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Astronomy portal

A man sitting on a chair mounted to a moving platform, staring through a large telescope.

Astronomy (from Greek: ἀστρονομία) is a natural science that studies celestial objects and phenomena. It uses mathematics, physics, and chemistry in order to explain their origin and evolution. Objects of interest include planets, moons, stars, nebulae, galaxies, and comets. Relevant phenomena include supernova explosions, gamma ray bursts, quasars, blazars, pulsars, and cosmic microwave background radiation. More generally, astronomy studies everything that originates outside Earth's atmosphere. Cosmology is a branch of astronomy. It studies the Universe as a whole.

Astronomy is one of the oldest natural sciences. The early civilizations in recorded history made methodical observations of the night sky. These include the Babylonians, Greeks, Indians, Egyptians, Nubians, Iranians, Chinese, Maya, and many ancient indigenous peoples of the Americas. In the past, astronomy included disciplines as diverse as astrometry, celestial navigation, observational astronomy, and the making of calendars. Nowadays, professional astronomy is often said to be the same as astrophysics.

Professional astronomy is split into observational and theoretical branches. Observational astronomy is focused on acquiring data from observations of astronomical objects. This data is then analyzed using basic principles of physics. Theoretical astronomy is oriented toward the development of computer or analytical models to describe astronomical objects and phenomena. These two fields complement each other. Theoretical astronomy seeks to explain observational results and observations are used to confirm theoretical results.

Amateurs play an active role in astronomy. It is one of the few sciences in which this is the case. This is especially true for the discovery and observation of transient events. Amateur astronomers have helped with many important discoveries, such as finding new comets.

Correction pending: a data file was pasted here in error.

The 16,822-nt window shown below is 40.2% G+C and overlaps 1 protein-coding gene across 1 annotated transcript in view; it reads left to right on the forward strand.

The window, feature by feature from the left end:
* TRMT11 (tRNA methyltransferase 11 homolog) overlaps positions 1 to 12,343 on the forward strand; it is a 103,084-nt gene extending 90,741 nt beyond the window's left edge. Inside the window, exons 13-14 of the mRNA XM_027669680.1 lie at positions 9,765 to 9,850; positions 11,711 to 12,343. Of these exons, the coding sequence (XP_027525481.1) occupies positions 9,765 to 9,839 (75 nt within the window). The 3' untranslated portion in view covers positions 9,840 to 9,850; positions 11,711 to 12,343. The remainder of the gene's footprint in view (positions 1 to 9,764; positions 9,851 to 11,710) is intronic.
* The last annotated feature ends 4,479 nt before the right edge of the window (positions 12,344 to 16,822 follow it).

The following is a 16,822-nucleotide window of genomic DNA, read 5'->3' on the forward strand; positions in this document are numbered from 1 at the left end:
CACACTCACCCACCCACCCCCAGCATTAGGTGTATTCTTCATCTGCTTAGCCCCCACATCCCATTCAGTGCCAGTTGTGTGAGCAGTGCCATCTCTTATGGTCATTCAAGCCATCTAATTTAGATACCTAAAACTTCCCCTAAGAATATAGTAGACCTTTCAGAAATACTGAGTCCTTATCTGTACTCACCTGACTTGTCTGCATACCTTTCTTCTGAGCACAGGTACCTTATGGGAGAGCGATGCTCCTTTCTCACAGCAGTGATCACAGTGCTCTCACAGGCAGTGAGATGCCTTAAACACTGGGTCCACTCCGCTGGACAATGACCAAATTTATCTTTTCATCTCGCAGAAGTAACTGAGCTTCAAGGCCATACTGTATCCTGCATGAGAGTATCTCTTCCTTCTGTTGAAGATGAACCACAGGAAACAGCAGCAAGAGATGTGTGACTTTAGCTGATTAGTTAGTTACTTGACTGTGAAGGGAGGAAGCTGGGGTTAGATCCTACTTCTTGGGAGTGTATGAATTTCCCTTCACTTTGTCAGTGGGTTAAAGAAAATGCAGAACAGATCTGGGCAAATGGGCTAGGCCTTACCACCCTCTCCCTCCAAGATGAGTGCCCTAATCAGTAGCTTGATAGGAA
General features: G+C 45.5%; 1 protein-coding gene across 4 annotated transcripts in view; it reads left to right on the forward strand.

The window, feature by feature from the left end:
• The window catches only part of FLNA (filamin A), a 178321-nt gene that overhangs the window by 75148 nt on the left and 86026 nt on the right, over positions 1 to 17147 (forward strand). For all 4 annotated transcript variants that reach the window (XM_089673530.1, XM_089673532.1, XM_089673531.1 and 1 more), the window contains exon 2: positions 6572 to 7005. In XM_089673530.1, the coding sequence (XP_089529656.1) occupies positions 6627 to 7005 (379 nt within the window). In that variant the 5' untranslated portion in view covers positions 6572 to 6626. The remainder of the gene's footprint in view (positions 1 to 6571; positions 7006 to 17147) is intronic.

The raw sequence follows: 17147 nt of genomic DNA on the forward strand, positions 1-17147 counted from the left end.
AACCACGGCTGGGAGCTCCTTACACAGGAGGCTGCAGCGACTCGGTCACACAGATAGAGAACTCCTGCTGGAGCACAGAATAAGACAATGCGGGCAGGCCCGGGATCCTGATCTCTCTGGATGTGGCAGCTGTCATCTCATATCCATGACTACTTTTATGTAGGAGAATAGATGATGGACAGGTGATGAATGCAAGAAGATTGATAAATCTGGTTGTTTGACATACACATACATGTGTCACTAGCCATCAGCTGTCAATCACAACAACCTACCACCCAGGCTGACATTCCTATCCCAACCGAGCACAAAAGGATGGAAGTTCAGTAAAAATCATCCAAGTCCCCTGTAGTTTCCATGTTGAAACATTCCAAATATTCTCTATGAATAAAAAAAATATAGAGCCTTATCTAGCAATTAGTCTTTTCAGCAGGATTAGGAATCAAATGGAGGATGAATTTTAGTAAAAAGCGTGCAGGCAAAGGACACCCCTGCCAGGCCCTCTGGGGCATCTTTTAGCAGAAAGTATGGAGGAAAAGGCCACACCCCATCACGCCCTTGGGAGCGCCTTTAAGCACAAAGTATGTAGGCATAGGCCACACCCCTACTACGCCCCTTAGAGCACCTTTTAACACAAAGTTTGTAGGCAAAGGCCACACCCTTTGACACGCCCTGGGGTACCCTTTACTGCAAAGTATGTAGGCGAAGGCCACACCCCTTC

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Umbriel as seen by Voyager 2 in 1986
Umbriel /ˈʌmbriəl/ is a moon of Uranus discovered on October 24, 1851, by William Lassell. It was discovered at the same time as Ariel and named after a character in Alexander Pope's poem The Rape of the Lock. Umbriel consists mainly of ice with a substantial fraction of rock, and may be differentiated into a rocky core and an icy mantle. The surface is the darkest among Uranian moons, and appears to have been shaped primarily by impacts. However, the presence of canyons suggests early endogenic processes, and the moon may have undergone an early endogenically driven resurfacing event that obliterated its older surface.

Covered by numerous impact craters reaching 210 km (130 mi) in diameter, Umbriel is the second most heavily cratered satellite of Uranus after Oberon. The most prominent surface feature is a ring of bright material on the floor of Wunda crater. This moon, like all moons of Uranus, probably formed from an accretion disk that surrounded the planet just after its formation. The Uranian system has been studied up close only once, by the spacecraft Voyager 2 in January 1986. It took several images of Umbriel, which allowed mapping of about 40% of the moon’s surface.